Defects found at China nuclear reactor project

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BEIJING: Defects were found in equipment for a third-generation nuclear reactor under construction in southern China with the problematic parts being replaced, the state-owned China General Nuclear Power Group (CGN) said Wednesday.

The issue concerned equipment used in one of two new European Pressurised Reactors (EPR), large units designed to offer improved power and safety.

With EPRs in Finland and France facing setbacks, the Chinese Taishan 1 and 2 are on track to become the first working reactors of their kind in the world.

But “local defects” were recently found in Taishan 1’s deaerator, a device used to remove oxygen from water circuits, CGN—which manages the project alongside French state utility EDF—told Agence France-Presse in an email.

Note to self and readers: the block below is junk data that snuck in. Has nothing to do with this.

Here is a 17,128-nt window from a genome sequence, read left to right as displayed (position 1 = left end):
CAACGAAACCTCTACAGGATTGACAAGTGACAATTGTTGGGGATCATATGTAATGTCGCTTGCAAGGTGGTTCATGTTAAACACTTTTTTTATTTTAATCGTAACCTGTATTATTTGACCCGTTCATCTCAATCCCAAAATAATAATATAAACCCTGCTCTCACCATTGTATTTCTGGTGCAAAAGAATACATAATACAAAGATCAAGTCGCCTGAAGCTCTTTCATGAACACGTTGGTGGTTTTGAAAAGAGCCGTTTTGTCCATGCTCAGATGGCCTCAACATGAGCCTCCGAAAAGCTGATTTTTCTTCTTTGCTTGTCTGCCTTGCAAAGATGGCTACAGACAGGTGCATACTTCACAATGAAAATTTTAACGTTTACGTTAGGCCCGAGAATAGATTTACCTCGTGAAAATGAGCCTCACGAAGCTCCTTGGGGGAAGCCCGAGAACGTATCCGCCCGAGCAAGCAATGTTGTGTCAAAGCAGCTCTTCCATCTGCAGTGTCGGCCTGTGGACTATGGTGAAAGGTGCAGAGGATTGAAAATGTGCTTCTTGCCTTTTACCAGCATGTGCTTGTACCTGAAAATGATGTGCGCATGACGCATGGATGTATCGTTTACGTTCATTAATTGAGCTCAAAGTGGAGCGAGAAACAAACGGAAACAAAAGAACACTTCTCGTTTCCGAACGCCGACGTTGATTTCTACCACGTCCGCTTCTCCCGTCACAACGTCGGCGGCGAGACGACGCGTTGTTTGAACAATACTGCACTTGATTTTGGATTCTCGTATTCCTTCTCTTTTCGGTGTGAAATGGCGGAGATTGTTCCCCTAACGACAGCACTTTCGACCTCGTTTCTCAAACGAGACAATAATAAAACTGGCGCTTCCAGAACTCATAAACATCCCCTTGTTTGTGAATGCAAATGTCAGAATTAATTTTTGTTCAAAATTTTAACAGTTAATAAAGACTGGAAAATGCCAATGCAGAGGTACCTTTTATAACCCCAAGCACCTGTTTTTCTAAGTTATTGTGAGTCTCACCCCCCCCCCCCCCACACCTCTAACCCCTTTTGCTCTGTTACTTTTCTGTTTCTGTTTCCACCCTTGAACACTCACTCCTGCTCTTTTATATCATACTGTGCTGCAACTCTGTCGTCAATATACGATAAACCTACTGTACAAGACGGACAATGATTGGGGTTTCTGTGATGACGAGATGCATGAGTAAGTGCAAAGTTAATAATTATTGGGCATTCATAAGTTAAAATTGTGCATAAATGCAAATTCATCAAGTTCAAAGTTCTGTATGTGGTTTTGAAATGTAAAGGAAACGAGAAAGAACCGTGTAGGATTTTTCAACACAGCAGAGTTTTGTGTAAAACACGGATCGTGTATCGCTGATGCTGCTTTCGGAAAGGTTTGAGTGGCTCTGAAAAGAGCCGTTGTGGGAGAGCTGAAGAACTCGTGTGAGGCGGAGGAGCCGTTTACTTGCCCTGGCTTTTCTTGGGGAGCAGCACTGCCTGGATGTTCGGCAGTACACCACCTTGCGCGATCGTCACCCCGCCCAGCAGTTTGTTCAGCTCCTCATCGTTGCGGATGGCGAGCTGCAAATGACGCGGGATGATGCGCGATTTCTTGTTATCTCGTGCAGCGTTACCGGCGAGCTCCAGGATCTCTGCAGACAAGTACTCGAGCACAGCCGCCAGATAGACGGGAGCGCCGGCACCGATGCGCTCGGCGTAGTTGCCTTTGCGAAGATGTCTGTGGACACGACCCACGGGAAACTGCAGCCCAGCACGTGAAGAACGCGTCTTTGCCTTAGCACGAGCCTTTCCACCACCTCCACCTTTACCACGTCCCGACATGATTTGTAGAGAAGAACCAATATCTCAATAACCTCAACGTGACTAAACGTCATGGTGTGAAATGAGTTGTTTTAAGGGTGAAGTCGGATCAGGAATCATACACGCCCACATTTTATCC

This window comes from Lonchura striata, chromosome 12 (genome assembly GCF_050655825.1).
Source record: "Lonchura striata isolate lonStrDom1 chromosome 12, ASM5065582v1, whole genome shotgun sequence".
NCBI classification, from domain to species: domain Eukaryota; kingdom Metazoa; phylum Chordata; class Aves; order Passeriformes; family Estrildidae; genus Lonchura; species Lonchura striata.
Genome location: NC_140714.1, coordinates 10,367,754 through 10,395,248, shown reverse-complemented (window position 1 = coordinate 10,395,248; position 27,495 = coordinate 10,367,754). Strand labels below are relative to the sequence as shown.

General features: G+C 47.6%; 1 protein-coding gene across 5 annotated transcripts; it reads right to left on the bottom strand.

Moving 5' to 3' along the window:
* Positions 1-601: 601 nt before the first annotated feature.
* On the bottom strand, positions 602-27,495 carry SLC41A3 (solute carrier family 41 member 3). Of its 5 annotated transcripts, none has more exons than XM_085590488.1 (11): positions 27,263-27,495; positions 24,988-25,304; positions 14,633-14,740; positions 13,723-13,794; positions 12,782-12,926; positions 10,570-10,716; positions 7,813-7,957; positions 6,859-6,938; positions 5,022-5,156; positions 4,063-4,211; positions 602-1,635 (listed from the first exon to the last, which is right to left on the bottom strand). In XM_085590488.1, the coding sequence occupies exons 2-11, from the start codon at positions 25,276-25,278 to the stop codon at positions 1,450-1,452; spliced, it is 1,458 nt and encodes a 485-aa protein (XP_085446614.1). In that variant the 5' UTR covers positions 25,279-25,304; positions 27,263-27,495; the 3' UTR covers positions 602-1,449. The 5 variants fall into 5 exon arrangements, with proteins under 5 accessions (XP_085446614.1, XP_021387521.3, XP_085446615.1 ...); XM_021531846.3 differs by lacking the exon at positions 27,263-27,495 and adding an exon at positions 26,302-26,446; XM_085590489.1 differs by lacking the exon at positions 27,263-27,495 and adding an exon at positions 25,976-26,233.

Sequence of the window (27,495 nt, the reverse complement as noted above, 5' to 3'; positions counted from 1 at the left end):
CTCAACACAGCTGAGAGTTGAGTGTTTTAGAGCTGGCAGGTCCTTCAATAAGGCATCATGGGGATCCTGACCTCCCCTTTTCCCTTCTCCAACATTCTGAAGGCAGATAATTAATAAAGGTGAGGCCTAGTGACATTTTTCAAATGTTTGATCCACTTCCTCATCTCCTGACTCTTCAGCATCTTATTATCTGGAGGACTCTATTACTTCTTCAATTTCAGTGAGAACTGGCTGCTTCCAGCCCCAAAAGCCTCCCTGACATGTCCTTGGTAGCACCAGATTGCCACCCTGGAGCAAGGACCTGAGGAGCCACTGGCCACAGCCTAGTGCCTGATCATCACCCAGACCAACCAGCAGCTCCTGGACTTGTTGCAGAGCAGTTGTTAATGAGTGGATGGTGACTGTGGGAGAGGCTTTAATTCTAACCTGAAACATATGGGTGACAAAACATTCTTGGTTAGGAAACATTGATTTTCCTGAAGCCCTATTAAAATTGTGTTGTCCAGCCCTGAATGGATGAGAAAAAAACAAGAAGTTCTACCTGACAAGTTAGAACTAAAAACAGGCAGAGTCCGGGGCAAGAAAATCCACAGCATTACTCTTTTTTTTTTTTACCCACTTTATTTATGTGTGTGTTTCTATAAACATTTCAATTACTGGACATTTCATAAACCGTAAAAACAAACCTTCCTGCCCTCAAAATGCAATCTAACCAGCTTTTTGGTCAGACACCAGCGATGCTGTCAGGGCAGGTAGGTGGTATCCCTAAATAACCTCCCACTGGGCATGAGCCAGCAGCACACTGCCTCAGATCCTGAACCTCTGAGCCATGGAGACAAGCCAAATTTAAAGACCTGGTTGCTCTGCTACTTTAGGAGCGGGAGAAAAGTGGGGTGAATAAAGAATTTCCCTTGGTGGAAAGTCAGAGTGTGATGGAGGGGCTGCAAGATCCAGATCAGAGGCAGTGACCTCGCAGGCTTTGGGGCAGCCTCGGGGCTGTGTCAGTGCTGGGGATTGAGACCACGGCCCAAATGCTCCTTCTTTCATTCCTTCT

Problems were “discovered in the non-bearing welding line of the internal support of (Taishan 1’s) deaerator,” CGN said.

The deaerator is located “outside the nuclear zone”, it added, noting that “replacement measures” are being taken.

The two reactors under construction in Taishan, southern Guangdong province, are 51 percent owned by CGN, 30 percent owned by EDF and 19 percent owned by the province’s electrical utility firm.

Taishan 1 is slated to go onstream before the end of the year.

Britain in September also gave the green light, with conditions, to EDF and CGN to build another such reactor at England’s Hinkley Point, after a heated debate which included worries over China’s involvement. AFP 

 

 

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